It is these parallels, then, between the past and the present (as outlined in the first part of this piece) that help us to appreciate that there is nothing particularly ‘new’ about new media as all media were once new. As Carolyn Marvin observes:
New technologies is a historically relative term. We are not the first generation to wonder at the rapid and extraordinary shifts in the dimension of the world and the human relationships it contains as a result of new forms of communication, or to be surprised by the changes those shifts occasion in the regular pattern of our lives.
Marvin limits her study to electric communications, beginning with the invention of the telegraph, which she sees as the starting point of modern mass media and culture. But, perhaps mass media began in the Victorian period with the illustrated book and illustrated periodicals such as the ILN and the Graphic. This is the argument that Patricia Anderson puts forward in her book The Printed Image and the Transformation of Popular Culture1790–1860, where she asserts that advances in printing technology and its ‘associated imagery’ brought about the ‘beginnings of a modern mass culture’ in the Victorian era. Furthermore, she goes on to write that ‘the concept of “mass” carries with it a historical perception of unprecedentedness’ and during that period ‘there was among both the producers and consumers of the emerging culture a shared consciousness that they were participating in a fundamental and far reaching change in the structure of knowledge and communication.’ This sense of ‘unprecedentedness’ is being echoed today, throughout wider culture and, significantly, within academia as a consequence of the digital and its potential impact on research. As the authors of Digtial_Humanities observe, ‘we see this moment as marking a fundamental shift in the perception of the core creative activities of being human, in which the values and knowledge of the humanities are seen as crucial for shaping every domain of culture and society.’
Developed around the late 1780s by Thomas Bewick, wood engraving allowed artists to create images with a high level of sophistication that could be reproduced easily and cheaply. Because the wood used to engrave the images was usually boxwood it was very durable and the wood blocks could be set alongside type in the printing press which allowed for word and image to be combined on a single page. As Brian Maidment notes, ‘Wood engraving vastly extended the possibility of integrating text and image into the same printed page using cheap and technically simple methods.’ Wood engraving, combined with more efficient printing techniques, meant that the literature business was transformed into a mass-produced commercial industry and, for the first time, illustrated books became affordable to working and middle class families.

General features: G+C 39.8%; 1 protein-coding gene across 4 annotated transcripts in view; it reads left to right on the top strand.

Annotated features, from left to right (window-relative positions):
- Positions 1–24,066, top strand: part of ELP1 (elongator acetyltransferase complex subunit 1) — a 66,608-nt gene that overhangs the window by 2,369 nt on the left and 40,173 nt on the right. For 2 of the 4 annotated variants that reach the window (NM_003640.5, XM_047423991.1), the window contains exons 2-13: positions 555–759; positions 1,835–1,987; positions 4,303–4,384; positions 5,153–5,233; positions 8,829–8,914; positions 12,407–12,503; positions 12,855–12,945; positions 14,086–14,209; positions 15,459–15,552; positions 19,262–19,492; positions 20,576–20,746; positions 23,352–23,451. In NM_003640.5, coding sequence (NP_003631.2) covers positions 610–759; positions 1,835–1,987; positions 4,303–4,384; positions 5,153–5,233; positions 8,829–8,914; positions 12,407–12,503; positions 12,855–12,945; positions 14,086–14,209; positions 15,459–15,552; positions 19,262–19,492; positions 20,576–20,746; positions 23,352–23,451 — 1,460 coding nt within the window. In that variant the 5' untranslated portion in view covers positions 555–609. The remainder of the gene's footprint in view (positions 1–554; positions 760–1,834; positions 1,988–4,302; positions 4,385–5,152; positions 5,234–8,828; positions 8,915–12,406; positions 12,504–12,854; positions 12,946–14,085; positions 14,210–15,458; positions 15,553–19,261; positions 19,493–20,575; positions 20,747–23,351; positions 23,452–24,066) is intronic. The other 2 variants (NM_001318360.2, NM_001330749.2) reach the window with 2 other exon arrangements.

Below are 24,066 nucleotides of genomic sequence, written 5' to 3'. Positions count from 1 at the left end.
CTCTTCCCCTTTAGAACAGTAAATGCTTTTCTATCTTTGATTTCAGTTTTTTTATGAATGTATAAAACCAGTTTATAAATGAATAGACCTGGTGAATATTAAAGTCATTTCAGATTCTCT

Rupert Gatti (Cambridge) will be presenting his paper, ‘Open Access Publishing in the Humanities and Social Sciences’, at 4pm on Wednesday, 12 December 2012. The talk will take place in the Cardiff Humanities Building, Room 2.48.
Please note: this paper was originally scheduled to run at 2.30pm but is now running at 4pm.
Abstract The nature and methods of academic book publishing is transforming radically in the wake of external pressures and the rising costs of scholarly monographs. Open-Access publishing is increasingly being perceived as a solution to the problem facing both institutions, whose library budgets are being cut year-on-year, and scholars, who are attempting to disseminate their work to the widest audience possible. One company that is responding to this situation is Open Book Publishers: an imprint run by academics for academics, which is changing the nature of the traditional academic book. Its books are published in hardback, paperback, PDF and e-book editions, but they also include a free online edition.
We are in the midst of what journalists are calling an ‘academic spring’. Researchers are realising that the high cost of academic books and journals means that only a select readership can access their work. Open Access (that is, making texts free to read online) helps spread educational materials to everyone, globally, not just to those who can afford it. It is increasingly becoming a requirement for publicly funded research to be made available in Open Access format and we are able to achieve this quickly and effectively. Open Book Publishers, a signatory of the Budapest Open Access Initiative, shows that an Open Access model of publishing can be sustainable. In his talk, Rupert Gatti will discuss the transforming landscape of academic publishing and its implications, as well as talking more specifically about Open Book Publishers and its vision.
On 5 December 2011, Professor Robert Darnton (Harvard University) presented his stimulating and thought-provoking paper on the future of books in our emergent digital culture, as part of Cardiff University’s Distinguished Lecture Series. Using the metaphor of Jefferson’s Taper for the exchange of ideas (the transfer of light from one candle to another – a process in which one person gained while the other did not lose), Professor Darnton outlined ways in which digitization initiatives can be co-ordinated in order to provide a truly universal library for the 21st century.